Everything progressed well through the school year. The dose seemed the right amount to give Lexie the focus she needed without diminishing her bubbly nature.

Then she started third grade. From the beginning, she began complaining about not being able to focus. She would tell us when her teacher had to redirect her or when she would get in trouble. Comments from the teacher came home echoing the same thing – Lexie wasn’t paying attention in class.

Lexie has never been a fan of taking the medication. She doesn’t like that it sometimes makes her not hungry. She worries that she isn’t her same fun self on the meds. But she also finally has realized the benefits. She too knew that last school year she had less problems.

drugitem_5271When I asked her if she thought the medication wasn’t working properly, she said yes. We talked about how much she has grown in the past year and how medications must change as you get bigger. She suggested that might mean she needed a higher dose. She then thought about it for awhile and even talked about it with her teacher who of course wouldn’t tell her what to do but did ask her questions to help her fully explore her options.

When we went to see the pediatrician, my eight-year-old calmly explained to her rationale for going to a higher dose. The doctor agreed it was a good thing to try so we went up one more level in her medication.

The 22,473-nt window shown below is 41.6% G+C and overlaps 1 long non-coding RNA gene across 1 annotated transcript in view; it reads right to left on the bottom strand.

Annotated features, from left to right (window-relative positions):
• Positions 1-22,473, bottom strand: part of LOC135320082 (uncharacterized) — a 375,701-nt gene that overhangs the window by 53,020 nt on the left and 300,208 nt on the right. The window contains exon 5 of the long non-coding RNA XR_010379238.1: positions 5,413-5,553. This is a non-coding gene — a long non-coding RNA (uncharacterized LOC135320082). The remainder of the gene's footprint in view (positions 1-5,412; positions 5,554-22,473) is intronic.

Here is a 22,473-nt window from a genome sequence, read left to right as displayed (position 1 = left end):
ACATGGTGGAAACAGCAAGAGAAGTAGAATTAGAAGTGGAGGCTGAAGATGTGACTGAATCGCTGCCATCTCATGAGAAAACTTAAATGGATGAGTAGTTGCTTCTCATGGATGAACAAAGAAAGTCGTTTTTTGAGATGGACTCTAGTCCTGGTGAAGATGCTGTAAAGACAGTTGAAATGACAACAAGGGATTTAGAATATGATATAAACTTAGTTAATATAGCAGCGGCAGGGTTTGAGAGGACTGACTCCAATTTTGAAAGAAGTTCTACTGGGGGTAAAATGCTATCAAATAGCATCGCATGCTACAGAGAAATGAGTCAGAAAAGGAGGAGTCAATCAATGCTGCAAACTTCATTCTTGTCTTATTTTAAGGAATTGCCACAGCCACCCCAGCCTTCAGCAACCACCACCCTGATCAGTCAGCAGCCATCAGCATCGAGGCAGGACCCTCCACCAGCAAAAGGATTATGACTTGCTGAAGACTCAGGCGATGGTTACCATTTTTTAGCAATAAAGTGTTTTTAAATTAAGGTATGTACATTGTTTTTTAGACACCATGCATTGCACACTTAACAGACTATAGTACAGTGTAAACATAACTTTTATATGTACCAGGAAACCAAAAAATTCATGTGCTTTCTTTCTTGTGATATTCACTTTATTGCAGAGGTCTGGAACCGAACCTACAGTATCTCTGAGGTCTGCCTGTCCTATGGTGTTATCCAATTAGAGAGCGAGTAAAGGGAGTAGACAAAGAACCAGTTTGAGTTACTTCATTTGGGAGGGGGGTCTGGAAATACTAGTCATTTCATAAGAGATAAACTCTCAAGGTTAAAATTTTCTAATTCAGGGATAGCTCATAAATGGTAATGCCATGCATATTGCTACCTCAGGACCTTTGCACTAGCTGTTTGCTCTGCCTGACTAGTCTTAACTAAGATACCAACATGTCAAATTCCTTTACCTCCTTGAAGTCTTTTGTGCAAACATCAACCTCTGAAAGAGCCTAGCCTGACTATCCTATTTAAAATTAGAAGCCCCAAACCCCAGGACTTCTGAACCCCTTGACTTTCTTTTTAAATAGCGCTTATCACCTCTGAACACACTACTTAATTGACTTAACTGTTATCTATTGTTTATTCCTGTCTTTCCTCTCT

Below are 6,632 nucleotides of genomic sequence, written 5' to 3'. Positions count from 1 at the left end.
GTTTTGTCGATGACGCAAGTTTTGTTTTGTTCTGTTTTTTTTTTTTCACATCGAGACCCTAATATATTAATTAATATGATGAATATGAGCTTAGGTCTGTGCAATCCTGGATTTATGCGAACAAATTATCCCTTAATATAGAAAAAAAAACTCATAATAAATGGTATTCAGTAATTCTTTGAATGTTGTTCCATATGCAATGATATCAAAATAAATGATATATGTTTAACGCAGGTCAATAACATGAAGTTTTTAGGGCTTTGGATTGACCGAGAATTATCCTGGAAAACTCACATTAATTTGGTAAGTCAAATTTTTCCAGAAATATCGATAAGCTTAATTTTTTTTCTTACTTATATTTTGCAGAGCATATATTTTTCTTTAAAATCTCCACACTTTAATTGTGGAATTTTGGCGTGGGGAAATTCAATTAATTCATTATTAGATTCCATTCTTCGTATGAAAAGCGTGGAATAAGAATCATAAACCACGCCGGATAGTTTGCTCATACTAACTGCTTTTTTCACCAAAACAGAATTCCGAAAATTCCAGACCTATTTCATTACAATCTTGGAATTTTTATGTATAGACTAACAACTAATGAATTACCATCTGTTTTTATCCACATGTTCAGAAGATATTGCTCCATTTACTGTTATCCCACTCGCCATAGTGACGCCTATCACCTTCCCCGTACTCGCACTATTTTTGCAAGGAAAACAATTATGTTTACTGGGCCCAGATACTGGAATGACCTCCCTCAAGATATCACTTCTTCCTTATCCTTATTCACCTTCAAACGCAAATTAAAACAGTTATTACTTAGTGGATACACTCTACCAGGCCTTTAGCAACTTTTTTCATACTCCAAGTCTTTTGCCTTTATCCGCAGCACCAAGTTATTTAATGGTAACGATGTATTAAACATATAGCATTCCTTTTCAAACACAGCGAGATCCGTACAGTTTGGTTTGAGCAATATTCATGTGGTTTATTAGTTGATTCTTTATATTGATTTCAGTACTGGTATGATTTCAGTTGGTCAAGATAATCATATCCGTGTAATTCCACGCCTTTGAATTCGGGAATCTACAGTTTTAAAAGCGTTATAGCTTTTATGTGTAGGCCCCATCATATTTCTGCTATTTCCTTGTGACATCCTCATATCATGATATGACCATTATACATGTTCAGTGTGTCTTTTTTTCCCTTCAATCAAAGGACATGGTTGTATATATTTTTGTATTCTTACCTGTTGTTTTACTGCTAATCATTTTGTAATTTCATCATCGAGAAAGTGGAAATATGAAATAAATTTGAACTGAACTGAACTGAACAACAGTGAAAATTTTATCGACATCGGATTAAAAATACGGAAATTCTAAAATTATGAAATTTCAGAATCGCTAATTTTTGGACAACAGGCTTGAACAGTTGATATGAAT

And so far it has been helping. Both Lexie and her teacher say she is more focused in class. So barring a drastic change in her weight at her one-month follow up appointment, it looks like Lexie was correct in asking for an increase in her medication.

Even when I want to say no…it doesn’t work

My husband often says I take on too much, and that I need to learn to say no. Yeah, that hasn’t stopped my yet. But after slacking off during the kids’ winter break, I felt a little overwhelmed last week as I tried to get caught up.

I had just spent almost all of Wednesday taking care of our financial records from the end of the year and doing some tax work for my husband’s law firm. So Thursday morning came, and I was thinking of all the things I needed to get done – especially with publishing a book in only two and a half weeks.

I spent the time preparing my kids’ school lunches talking myself out of going to my volunteer time in Jase’s class. I go every Thursday for about an hour to help with their math stations but it is after all a volunteer job. They can certainly do without me. And then Jase came downstairs….

“Do you know what today is?” he asked, excitedly.

“Thursday.”

“Yes! And you know what that means?”

“We are closer to the weekend?”

Jase laughed. “No. It means someone will be in my classroom today!”